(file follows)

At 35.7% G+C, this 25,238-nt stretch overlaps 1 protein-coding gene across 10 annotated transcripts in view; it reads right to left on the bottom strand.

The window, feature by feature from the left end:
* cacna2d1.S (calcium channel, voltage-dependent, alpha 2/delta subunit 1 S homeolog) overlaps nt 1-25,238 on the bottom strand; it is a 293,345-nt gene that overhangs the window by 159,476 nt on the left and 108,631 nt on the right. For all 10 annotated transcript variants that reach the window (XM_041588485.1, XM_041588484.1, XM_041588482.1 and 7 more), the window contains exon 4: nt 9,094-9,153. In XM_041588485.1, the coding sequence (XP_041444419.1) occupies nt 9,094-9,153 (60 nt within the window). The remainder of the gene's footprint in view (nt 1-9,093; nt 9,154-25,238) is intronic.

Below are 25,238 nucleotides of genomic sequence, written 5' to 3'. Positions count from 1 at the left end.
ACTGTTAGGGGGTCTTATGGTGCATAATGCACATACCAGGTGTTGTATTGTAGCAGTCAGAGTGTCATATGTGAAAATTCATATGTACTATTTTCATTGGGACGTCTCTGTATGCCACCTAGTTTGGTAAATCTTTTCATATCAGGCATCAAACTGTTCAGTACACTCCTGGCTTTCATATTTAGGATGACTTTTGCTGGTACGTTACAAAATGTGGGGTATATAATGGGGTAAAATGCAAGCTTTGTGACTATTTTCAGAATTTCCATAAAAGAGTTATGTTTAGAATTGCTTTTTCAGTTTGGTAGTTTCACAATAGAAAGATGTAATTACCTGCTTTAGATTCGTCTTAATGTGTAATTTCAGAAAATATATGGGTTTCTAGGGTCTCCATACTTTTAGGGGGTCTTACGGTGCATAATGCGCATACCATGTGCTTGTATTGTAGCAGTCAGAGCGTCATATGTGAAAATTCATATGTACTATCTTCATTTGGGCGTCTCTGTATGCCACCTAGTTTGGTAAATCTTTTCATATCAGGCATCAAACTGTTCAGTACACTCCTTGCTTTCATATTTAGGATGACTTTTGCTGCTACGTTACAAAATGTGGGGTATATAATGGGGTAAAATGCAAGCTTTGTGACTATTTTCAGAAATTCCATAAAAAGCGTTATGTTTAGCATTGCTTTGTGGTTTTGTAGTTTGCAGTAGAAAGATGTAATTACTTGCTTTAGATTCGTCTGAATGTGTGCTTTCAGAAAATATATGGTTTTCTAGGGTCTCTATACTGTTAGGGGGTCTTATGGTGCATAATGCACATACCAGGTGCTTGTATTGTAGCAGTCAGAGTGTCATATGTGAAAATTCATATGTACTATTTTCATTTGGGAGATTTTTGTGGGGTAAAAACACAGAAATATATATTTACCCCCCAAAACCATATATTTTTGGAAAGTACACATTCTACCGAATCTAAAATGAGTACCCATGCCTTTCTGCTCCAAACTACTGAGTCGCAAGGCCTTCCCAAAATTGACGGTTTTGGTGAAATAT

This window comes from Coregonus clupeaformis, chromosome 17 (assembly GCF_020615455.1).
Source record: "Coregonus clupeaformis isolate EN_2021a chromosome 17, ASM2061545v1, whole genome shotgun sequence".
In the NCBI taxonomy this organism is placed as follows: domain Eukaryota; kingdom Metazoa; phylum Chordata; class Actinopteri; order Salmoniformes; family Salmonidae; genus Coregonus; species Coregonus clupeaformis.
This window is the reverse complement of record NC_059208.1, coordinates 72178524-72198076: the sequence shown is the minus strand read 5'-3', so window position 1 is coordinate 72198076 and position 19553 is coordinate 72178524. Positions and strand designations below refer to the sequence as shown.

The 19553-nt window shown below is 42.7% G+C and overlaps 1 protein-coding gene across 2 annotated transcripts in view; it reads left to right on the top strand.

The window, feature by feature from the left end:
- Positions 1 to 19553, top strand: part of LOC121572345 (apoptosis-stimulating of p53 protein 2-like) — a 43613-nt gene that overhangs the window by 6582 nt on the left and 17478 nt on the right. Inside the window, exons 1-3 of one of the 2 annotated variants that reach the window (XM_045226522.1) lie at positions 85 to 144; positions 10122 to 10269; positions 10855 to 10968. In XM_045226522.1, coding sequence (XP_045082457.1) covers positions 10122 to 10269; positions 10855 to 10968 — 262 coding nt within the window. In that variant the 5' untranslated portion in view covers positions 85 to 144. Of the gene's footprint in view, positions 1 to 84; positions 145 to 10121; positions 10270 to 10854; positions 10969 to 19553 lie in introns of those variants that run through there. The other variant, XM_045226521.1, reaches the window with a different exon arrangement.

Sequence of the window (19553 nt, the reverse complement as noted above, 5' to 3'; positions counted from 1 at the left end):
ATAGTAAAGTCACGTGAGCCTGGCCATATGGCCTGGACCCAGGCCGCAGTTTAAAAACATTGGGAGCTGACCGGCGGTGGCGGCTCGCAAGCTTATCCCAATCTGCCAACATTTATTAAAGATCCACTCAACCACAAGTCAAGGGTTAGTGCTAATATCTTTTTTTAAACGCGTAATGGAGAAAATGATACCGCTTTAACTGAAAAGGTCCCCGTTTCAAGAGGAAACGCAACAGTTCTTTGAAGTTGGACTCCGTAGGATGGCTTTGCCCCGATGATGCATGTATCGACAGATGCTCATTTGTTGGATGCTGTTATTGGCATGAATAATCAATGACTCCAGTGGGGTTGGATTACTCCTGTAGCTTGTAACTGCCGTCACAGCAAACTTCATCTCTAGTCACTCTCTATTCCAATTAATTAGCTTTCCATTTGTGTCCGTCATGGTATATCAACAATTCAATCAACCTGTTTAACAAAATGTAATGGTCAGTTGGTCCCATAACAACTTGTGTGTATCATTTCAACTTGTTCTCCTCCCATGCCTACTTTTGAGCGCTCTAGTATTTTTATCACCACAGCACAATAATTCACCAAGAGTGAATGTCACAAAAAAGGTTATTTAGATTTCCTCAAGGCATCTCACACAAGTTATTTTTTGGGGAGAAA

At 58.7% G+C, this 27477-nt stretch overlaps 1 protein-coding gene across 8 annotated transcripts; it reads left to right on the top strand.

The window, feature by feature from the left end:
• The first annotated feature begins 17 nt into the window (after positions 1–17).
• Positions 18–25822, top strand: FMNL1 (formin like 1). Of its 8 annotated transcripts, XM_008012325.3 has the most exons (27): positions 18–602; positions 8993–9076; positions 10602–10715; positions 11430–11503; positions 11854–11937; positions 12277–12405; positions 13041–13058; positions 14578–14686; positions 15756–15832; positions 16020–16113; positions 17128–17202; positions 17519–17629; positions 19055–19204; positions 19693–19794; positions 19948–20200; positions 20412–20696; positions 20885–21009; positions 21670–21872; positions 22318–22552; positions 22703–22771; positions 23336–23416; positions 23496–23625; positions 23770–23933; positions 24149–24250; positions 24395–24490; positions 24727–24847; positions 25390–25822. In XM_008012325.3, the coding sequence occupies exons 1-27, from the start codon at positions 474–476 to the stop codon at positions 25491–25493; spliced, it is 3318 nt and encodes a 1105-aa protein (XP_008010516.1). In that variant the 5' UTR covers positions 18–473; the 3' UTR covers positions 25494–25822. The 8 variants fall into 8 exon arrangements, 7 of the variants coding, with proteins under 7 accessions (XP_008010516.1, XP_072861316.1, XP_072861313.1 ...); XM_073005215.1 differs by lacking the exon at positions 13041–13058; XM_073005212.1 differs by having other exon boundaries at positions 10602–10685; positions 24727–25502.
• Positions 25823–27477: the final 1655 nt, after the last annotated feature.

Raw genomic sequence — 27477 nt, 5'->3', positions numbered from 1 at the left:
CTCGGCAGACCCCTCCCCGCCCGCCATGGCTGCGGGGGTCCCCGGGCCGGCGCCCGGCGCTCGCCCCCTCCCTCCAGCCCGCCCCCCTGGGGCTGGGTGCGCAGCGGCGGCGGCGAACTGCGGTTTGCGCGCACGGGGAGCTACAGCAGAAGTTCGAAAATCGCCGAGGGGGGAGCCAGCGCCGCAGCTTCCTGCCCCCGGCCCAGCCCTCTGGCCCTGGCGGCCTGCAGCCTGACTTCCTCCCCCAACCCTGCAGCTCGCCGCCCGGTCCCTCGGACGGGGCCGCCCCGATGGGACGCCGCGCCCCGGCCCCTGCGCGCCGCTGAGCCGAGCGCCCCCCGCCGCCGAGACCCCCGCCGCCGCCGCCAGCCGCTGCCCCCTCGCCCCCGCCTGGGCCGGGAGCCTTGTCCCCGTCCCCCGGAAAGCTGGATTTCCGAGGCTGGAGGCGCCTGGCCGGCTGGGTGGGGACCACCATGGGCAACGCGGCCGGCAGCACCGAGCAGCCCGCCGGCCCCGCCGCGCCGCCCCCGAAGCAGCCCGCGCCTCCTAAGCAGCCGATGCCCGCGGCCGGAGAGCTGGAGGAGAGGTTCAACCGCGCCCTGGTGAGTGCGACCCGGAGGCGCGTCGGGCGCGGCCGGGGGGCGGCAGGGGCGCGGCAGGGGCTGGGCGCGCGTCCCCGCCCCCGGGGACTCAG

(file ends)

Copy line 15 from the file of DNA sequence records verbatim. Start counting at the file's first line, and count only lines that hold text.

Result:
At 58.7% G+C, this 27477-nt stretch overlaps 1 protein-coding gene across 8 annotated transcripts; it reads left to right on the top strand.